The butterflies were unlike the creatures you usually see fluttering ever so gracefully. These gentle creatures had taken on a more sinister appearance, growing horns, fluttering wildly in my stomach, determined to wrest away from me the joy of public speaking! Needless to say, that first outing was a painful one for me and to this day I feel sorry for the assault on the ears of my professor and course mates.
On looking back now, I must say that I am thankful that this happened way back in my youth. Young people are amazingly resilient and after a couple of days licking my wounds and recovering from the above-mentioned near-doom experience
I wandered into the university library in search of a tome that would make public speaking a saner experience. I was amazed by the vast collection of books on the subject. If only I had spent more time in the library! Sometimes, pride (and I am speaking for myself) prevents us from seeking help, be it from literary sources or other mortals!
The fear of public speaking is very real. It has been known to paralyze the mind and body. Green (1999, p.77) observed that the three common fears are â€œthe fear of Failure, the fear of Looking Foolish and the fear of Breakdownâ€. Vassallo (1993, p.15) noted that â€œEveryone gets butterflies in the stomach. The trick is to train them to fly in formationâ€. The literature is replete with suggestions on overcoming stage fright. I have found the following bits of advice particularly reassuring:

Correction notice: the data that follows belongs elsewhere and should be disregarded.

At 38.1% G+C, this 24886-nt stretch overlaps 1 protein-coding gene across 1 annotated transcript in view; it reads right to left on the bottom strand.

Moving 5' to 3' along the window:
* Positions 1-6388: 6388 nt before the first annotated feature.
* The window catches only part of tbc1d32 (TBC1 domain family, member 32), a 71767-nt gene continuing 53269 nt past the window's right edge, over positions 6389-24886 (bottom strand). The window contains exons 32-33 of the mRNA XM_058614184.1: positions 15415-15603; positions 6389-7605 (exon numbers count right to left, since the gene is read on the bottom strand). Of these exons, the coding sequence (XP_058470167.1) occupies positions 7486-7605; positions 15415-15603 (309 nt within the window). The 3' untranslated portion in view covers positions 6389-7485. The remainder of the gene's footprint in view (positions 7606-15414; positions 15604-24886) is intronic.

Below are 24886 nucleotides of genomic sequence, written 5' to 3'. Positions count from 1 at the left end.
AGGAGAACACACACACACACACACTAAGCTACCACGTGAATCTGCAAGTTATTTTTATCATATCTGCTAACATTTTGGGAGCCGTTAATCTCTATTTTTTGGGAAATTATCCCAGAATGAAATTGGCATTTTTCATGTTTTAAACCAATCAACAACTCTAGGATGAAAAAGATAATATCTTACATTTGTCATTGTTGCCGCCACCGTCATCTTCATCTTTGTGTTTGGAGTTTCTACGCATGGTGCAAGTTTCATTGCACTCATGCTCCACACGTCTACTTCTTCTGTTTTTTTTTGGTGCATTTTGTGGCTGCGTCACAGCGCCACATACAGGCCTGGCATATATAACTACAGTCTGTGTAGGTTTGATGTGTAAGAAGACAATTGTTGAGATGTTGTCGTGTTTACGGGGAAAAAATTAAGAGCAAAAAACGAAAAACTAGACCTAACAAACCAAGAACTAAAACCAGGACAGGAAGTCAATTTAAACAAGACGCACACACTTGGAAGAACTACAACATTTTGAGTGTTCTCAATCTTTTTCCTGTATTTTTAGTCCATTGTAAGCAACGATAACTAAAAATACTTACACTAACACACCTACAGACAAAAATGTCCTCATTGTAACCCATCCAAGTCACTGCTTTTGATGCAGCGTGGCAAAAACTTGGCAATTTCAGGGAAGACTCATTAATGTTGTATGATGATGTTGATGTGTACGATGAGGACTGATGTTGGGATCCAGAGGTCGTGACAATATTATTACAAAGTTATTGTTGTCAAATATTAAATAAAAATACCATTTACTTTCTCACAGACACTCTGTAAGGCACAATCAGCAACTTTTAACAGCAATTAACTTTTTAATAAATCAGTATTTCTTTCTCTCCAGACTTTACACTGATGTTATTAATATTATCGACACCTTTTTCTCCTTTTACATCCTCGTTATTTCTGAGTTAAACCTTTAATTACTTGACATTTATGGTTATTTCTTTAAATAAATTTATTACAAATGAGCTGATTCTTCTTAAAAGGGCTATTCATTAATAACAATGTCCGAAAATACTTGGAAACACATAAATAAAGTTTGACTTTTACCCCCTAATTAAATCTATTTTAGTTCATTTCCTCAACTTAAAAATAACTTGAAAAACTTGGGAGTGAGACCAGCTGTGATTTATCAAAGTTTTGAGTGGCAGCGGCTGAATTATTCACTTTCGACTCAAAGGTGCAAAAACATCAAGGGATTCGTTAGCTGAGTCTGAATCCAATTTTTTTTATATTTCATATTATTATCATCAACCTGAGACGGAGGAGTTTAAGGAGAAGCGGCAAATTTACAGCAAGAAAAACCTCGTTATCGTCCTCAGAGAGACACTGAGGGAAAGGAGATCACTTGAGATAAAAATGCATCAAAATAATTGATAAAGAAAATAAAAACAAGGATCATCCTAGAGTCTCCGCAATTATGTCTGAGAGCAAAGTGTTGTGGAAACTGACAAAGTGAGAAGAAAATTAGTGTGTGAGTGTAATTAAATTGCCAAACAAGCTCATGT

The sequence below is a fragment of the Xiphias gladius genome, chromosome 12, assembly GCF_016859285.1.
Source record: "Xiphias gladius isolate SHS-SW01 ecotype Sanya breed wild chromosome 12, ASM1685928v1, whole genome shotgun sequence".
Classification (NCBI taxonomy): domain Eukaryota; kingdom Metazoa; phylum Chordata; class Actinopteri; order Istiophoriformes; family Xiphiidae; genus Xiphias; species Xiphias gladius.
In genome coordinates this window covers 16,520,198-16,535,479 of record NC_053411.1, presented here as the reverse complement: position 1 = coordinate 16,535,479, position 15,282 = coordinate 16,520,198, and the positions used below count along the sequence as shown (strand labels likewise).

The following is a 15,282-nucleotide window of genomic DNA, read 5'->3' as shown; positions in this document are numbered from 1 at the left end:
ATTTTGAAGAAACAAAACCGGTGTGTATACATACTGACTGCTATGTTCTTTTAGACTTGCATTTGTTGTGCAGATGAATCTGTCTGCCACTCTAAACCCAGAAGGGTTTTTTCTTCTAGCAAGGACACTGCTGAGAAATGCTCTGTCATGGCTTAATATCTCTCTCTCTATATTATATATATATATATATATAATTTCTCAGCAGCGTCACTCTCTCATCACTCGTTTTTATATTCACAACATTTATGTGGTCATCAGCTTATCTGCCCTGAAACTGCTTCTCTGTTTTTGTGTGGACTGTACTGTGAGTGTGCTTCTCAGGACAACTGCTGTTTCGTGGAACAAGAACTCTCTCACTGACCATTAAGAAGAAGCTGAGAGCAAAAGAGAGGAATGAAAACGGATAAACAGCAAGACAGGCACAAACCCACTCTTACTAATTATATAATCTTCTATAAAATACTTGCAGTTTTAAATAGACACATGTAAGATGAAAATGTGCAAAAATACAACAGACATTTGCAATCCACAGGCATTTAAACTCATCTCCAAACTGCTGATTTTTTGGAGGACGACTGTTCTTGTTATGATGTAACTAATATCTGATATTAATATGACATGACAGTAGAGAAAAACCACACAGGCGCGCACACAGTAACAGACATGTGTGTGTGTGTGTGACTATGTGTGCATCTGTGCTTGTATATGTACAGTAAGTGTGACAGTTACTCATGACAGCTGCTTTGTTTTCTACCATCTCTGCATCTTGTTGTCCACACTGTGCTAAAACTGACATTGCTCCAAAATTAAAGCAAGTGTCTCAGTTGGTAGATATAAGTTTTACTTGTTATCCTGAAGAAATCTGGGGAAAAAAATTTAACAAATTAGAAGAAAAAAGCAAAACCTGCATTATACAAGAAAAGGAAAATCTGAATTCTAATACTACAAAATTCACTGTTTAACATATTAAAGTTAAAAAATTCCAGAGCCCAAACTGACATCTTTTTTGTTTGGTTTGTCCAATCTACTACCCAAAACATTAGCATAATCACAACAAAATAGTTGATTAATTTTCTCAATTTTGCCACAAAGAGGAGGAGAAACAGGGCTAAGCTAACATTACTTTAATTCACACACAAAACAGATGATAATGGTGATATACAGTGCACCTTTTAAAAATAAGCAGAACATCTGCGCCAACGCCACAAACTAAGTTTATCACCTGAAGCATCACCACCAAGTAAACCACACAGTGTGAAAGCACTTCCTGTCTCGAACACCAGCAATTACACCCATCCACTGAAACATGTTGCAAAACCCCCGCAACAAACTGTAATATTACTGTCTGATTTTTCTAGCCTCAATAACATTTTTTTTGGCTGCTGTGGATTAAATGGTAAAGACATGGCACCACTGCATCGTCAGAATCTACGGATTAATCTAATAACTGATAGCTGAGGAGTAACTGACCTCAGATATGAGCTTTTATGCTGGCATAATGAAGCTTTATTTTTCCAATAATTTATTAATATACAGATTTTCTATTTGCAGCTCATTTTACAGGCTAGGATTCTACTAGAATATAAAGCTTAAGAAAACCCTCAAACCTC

1. Prepare and rehearse. Adequate preparation is of utmost importance. Do not wing it! Have your notes with you. Rehearse several times to help you get used to the flow of your presentation. I have found that rehearsing prevents me from stumbling over the words!
2. You should be aware that in spite of exhaustive preparation and rehearsal, mistakes may occur. Do not panic! Should you trip over a word, pause, and smile and start the sentence again!
3. Think positively. Can you do it? Yes you can! The audience is on your side and wants you to do well! Your nervousness will recede as you progress through your presentation/speech.
4. Concentrate on your message. I find that this allays my nervousness.
5. Do not shy away from opportunities to speak in public. Gain experience! I know this is easier said than done. Experience will boost your level of confidence.
6. Dress appropriately yet comfortably. It is important for one to feel good!
7. Take a couple of slow deep breaths before you start your presentation/speech. This has a calming effect.
8. A good nightâ€™s sleep before your presentation works wonders. You will feel energized.
9. I limit my intake of coffee before a presentation. A cup will do. I find that too much coffee raises my anxiety level.
As we progress through life, we will encounter many occasions where we are called upon to â€œsay a few wordsâ€. The inevitable should not be regarded with fear and dread. With adequate preparation and a positive frame of mind, you will be well on your way to experience the joy of public speaking!
Garg, Anu. 2003, A word a day: a romp through some of the most unusual and intriguing words in English, John Wiley & Sons, Inc., Hoboken, New Jersey.
Green, Gerald. 1999, The magic of public speaking, Gerald Green, Malaysia.
Vassallo, Wanda. 1993, Speaking with confidence: a guide for public speakers, Golden Books Centre Sdn Bhd, Malaysia